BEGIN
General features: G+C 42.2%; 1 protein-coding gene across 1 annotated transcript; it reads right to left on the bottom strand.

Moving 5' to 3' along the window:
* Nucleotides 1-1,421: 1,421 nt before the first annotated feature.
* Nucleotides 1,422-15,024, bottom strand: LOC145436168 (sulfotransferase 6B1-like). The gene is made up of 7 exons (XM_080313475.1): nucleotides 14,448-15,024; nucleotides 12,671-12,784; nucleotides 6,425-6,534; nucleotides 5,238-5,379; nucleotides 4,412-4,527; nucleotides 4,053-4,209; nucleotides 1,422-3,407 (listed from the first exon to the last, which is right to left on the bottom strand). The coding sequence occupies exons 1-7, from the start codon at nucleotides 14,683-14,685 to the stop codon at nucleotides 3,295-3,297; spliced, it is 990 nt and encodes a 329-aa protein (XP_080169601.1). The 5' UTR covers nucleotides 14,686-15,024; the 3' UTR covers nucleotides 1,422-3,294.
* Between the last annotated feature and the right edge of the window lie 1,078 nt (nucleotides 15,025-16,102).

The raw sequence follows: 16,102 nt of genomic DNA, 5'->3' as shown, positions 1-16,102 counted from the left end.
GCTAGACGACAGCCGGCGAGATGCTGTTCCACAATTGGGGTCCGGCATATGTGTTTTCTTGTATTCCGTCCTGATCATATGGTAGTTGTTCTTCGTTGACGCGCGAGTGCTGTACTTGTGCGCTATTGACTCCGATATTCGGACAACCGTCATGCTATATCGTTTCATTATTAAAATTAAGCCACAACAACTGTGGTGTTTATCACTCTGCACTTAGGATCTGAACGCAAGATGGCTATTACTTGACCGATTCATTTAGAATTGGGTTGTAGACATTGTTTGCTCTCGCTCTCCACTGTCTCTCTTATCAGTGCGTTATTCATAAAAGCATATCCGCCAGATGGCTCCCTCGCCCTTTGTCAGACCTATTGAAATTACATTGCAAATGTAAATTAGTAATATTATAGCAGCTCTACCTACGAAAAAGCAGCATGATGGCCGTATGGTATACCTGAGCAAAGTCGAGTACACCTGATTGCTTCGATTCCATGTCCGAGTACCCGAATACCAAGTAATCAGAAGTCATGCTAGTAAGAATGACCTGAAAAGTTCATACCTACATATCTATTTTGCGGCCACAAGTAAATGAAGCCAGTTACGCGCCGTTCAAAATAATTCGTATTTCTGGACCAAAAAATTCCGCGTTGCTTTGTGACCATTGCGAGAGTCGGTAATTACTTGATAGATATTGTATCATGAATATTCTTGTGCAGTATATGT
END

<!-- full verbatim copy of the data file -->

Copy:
General features: G+C 42.2%; 1 protein-coding gene across 1 annotated transcript; it reads right to left on the bottom strand.

Moving 5' to 3' along the window:
* Nucleotides 1-1,421: 1,421 nt before the first annotated feature.
* Nucleotides 1,422-15,024, bottom strand: LOC145436168 (sulfotransferase 6B1-like). The gene is made up of 7 exons (XM_080313475.1): nucleotides 14,448-15,024; nucleotides 12,671-12,784; nucleotides 6,425-6,534; nucleotides 5,238-5,379; nucleotides 4,412-4,527; nucleotides 4,053-4,209; nucleotides 1,422-3,407 (listed from the first exon to the last, which is right to left on the bottom strand). The coding sequence occupies exons 1-7, from the start codon at nucleotides 14,683-14,685 to the stop codon at nucleotides 3,295-3,297; spliced, it is 990 nt and encodes a 329-aa protein (XP_080169601.1). The 5' UTR covers nucleotides 14,686-15,024; the 3' UTR covers nucleotides 1,422-3,294.
* Between the last annotated feature and the right edge of the window lie 1,078 nt (nucleotides 15,025-16,102).

The raw sequence follows: 16,102 nt of genomic DNA, 5'->3' as shown, positions 1-16,102 counted from the left end.
GCTAGACGACAGCCGGCGAGATGCTGTTCCACAATTGGGGTCCGGCATATGTGTTTTCTTGTATTCCGTCCTGATCATATGGTAGTTGTTCTTCGTTGACGCGCGAGTGCTGTACTTGTGCGCTATTGACTCCGATATTCGGACAACCGTCATGCTATATCGTTTCATTATTAAAATTAAGCCACAACAACTGTGGTGTTTATCACTCTGCACTTAGGATCTGAACGCAAGATGGCTATTACTTGACCGATTCATTTAGAATTGGGTTGTAGACATTGTTTGCTCTCGCTCTCCACTGTCTCTCTTATCAGTGCGTTATTCATAAAAGCATATCCGCCAGATGGCTCCCTCGCCCTTTGTCAGACCTATTGAAATTACATTGCAAATGTAAATTAGTAATATTATAGCAGCTCTACCTACGAAAAAGCAGCATGATGGCCGTATGGTATACCTGAGCAAAGTCGAGTACACCTGATTGCTTCGATTCCATGTCCGAGTACCCGAATACCAAGTAATCAGAAGTCATGCTAGTAAGAATGACCTGAAAAGTTCATACCTACATATCTATTTTGCGGCCACAAGTAAATGAAGCCAGTTACGCGCCGTTCAAAATAATTCGTATTTCTGGACCAAAAAATTCCGCGTTGCTTTGTGACCATTGCGAGAGTCGGTAATTACTTGATAGATATTGTATCATGAATATTCTTGTGCAGTATATGT